GENEVA (Reuters) - Around 6 billion tons of marine sand is being dug up each year in a growing practice that a U.N. agency said is unsustainable and can wipe out local marine life irreversibly.
Sand is the most exploited natural resource in the world after water but its extraction for use in industries like construction is only loosely governed, prompting the U.N. to pass a resolution last year to promote more sustainable mining.
The findings from the United Nations Environment Programme (UNEP) coincide with the launch of a new platform 'Marine Sand Watch' backed by funding from the Swiss government that monitors dredging activities using marine tracking and artificial intelligence.
"The amount of sand we are withdrawing from the environment is considerable and has a large impact," UNEP's Pascal Peduzzi told a Geneva press briefing.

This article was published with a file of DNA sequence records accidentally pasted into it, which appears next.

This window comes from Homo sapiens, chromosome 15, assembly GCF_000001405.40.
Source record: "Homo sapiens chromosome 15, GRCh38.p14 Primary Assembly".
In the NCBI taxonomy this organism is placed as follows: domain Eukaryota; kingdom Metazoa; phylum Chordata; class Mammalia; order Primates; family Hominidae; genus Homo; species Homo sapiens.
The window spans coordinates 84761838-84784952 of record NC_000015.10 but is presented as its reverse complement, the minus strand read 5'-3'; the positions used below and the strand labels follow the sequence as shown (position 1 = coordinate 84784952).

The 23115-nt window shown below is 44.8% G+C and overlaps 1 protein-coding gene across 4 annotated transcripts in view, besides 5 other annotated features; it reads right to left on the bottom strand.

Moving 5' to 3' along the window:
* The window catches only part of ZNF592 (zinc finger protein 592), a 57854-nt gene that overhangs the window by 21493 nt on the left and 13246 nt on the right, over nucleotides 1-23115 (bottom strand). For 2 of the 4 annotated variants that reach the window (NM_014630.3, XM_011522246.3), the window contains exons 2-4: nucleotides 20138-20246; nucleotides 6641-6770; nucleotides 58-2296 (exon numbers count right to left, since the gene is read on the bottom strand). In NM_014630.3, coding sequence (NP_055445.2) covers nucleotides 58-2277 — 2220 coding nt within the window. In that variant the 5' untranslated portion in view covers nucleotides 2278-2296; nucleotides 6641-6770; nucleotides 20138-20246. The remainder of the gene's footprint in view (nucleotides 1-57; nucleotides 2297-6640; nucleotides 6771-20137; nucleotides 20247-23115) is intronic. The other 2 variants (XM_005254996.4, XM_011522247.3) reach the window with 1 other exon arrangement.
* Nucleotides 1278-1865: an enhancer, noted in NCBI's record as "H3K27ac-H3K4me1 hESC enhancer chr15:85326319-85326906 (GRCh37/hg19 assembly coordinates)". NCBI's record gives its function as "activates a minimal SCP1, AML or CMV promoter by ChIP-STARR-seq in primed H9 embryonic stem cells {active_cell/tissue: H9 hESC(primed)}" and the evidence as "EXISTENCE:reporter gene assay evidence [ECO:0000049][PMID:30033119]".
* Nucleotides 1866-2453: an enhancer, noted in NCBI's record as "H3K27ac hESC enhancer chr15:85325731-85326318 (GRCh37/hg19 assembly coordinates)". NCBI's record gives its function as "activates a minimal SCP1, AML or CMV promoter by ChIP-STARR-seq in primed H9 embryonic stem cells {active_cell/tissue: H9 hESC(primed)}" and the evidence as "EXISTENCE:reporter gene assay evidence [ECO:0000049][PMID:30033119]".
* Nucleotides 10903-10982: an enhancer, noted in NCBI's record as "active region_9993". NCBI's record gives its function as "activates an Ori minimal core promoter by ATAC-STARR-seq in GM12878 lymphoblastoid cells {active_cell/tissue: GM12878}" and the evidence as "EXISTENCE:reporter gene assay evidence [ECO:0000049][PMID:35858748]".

Pointing to an image of a ship he described as a "giant vacuum cleaner" he said such vessels were "basically sterilising the bottom of the sea by extracting sand and crunching all the microorganisms that are feeding fish".
In some cases, companies remove all the sand to the bedrock, meaning that "life may never recover", Peduzzi added.
While globally the 6 billion being extracted is less than the sand deposited annually by the world's rivers, in some areas the removal is surpassing replenishment rates, UNEP said.
The South China Sea, the North Sea and the east coast of the United States are among the areas where the most dredging has occurred, said Arnaud Vander Velpen, a sand industry and data analytics officer with the University of Geneva.
China, the Netherlands, the United States and Belgium are among the countries most active in the sector, he said.
(Reporting by Emma Farge; Editing by Christina Fincher)